By Lee Walker | 2 of 4 in the Year-End Giving series
In America, December is a time for giving. And it goes beyond simply gifts to family and friends. Americans celebrate Christmas with an outpouring of contributions to churches and worthwhile causes.
- From the red kettles of the Salvation Army to the Thanksgiving and Christmas turkeys distributed by city missions;
- from the special collections for underprivileged children collected in Kid’s Church to the to coat drives to offer warmth to the homeless;
- from the offerings gathered to say Merry Christmas to faraway missionaries to multi-week Christmas offerings at many churches…
Americans in December turn to generosity!
In 2020 that wonderful spirit of giving is being challenged by the pandemic. It will be interesting to see how our citizens (and our congregation) respond to giving opportunities this year. Here at Bible Center, our giving has remained remarkably strong, but we are behind budget just a bit (about 4%). And the budget calls for EXTRA giving in December (as is usual). Our prayer is for God’s provision through His people so the work of our church can continue in these extraordinary times.
To address some of the challenges related to generosity, this year the federal government has enacted three income tax adjustments through the CARES Act related to charitable contributions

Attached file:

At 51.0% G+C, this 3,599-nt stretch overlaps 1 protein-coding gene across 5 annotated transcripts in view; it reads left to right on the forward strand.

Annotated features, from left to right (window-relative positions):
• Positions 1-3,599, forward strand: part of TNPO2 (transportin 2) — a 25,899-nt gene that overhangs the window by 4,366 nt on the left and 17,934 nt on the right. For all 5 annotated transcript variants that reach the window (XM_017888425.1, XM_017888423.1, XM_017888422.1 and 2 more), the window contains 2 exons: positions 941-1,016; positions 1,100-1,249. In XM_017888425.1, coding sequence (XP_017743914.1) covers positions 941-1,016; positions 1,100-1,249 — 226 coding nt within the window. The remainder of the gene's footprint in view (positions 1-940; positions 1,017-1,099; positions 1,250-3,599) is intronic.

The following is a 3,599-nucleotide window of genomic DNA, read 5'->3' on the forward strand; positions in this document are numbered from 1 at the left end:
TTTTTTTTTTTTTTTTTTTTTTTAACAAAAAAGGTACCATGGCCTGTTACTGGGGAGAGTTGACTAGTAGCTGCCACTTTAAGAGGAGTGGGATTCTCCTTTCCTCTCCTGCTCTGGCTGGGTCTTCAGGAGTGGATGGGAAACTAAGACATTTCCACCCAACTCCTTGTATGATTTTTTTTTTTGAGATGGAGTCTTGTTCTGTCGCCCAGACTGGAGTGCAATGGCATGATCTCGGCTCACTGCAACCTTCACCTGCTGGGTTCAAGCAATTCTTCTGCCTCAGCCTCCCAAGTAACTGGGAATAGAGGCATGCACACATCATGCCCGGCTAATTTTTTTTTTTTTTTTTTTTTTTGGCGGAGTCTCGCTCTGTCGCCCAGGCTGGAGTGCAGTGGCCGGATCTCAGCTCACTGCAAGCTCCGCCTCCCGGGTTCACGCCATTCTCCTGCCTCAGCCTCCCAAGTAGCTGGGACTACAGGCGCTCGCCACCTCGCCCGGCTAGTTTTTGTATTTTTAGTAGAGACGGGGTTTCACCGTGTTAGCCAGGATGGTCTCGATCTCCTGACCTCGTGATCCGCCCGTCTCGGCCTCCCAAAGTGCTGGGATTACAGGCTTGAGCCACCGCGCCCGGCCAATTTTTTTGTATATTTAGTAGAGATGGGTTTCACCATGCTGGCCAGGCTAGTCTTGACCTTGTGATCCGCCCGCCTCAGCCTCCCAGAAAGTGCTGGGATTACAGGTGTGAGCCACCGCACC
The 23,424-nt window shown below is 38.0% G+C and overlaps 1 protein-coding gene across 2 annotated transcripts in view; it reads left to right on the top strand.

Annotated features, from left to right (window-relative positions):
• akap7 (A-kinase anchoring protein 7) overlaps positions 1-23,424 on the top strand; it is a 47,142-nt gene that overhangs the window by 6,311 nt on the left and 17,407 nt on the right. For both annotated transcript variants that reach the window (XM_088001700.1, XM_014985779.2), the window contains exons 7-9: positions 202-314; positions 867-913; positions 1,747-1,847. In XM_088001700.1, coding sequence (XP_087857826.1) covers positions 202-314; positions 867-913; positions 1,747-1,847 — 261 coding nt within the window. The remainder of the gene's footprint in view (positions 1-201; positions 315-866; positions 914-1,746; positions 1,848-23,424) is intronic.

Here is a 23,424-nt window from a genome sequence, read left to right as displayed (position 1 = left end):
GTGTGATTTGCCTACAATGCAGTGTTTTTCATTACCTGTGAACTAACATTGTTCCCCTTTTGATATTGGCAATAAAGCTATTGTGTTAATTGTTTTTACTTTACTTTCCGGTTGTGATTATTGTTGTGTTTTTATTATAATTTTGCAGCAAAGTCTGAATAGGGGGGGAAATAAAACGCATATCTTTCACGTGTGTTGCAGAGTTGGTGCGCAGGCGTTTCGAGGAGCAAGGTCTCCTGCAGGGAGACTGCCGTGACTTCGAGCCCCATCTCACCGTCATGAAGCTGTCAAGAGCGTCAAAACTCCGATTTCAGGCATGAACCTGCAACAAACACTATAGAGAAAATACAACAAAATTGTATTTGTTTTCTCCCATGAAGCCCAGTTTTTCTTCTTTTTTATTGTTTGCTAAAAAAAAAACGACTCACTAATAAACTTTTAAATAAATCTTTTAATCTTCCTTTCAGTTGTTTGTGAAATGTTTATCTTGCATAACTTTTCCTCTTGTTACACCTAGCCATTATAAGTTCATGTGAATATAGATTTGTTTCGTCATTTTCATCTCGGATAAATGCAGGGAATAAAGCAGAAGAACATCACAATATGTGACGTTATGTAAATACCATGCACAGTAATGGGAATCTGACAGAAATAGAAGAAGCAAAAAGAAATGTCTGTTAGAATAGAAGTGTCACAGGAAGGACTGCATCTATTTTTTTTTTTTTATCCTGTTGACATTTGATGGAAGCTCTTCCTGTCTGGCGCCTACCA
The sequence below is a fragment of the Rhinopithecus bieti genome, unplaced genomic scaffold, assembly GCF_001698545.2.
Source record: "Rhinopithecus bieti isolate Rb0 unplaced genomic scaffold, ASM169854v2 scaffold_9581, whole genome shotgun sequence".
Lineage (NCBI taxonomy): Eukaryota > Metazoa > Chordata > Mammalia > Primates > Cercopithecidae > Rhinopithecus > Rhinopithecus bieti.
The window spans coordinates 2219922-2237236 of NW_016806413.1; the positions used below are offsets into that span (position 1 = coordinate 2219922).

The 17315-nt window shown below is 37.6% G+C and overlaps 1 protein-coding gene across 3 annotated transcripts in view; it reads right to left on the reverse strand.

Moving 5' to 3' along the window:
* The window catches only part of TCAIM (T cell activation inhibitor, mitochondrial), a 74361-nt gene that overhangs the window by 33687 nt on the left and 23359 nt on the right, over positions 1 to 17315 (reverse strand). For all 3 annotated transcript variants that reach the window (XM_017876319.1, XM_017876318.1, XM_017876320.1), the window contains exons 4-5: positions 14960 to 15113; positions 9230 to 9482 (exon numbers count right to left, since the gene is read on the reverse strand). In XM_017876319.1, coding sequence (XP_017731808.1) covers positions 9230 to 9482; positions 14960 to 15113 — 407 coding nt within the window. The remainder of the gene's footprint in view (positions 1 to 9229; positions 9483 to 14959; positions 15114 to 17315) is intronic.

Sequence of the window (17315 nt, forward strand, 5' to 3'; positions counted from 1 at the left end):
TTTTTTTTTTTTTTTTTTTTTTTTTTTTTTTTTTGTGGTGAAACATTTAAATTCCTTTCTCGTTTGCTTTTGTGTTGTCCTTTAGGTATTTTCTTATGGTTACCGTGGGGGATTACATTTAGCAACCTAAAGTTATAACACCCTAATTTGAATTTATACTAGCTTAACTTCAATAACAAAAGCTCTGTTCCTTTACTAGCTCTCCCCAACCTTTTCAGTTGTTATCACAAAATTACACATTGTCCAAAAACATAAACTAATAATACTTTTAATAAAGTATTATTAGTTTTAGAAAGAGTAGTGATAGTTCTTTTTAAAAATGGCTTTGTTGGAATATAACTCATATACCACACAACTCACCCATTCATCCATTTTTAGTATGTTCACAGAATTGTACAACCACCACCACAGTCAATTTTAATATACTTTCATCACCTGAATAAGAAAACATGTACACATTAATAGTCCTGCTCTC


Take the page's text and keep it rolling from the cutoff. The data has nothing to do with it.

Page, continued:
1. For those who don’t itemize deductions
With changes to the standard deduction in recent years, only about 10% of the population now “itemize” their deductions when filing their income tax return. As a result, most people are not able to take advantage of deducting church contributions when calculating their taxes. But for 2020, this year only, even those who do not itemize can deduct up to $300 of any qualified contributions, such as giving to the church.
2. For those who itemize deductions
For individuals who DO itemize deductions, there is another positive change available for this year only. It relates to the percentage of one’s income that can be deducted. Previously, deductions for charitable contributions could not exceed 60% of one’s adjusted gross income (AGI). For 2020 that limit has been raised to 100%. Thus, if a person wants to give out of past savings or accumulated assets she can now give up to the full amount of her income for the year, thus effectively eliminating all income tax.
3. Business Contributions
Thirdly, another item related to percentages has to do with the amount a business may contribute. Previously, the contribution limit for businesses was 10%. For 2020 only, that amount has been raised to 25%.
It should be noted that the rules related to items 2 and 3 above apply only for direct cash contributions to the church (or any qualified charity) and do not apply to contributions to donor-advised funds. For those who may take advantage of these changes for 2020, we suggest you consult your tax advisors.
For questions about church contributions, feel free to contact our Senior Development Officer, Lee Walker, at email@example.com or at 304-346-0431.
Lee Walker is a graduate of Appalachian Bible College and has an MBA from Marshall University. He previously served for 29 years at ABC, working mainly in administrative areas including Development and Business. For 16 years he was Executive Vice-President of the College. Pastor Walker began his service at Bible Center in 1998 and served as Executive Pastor until 2017. He is married to Marty, has two children, three step-children and 17 grandchildren.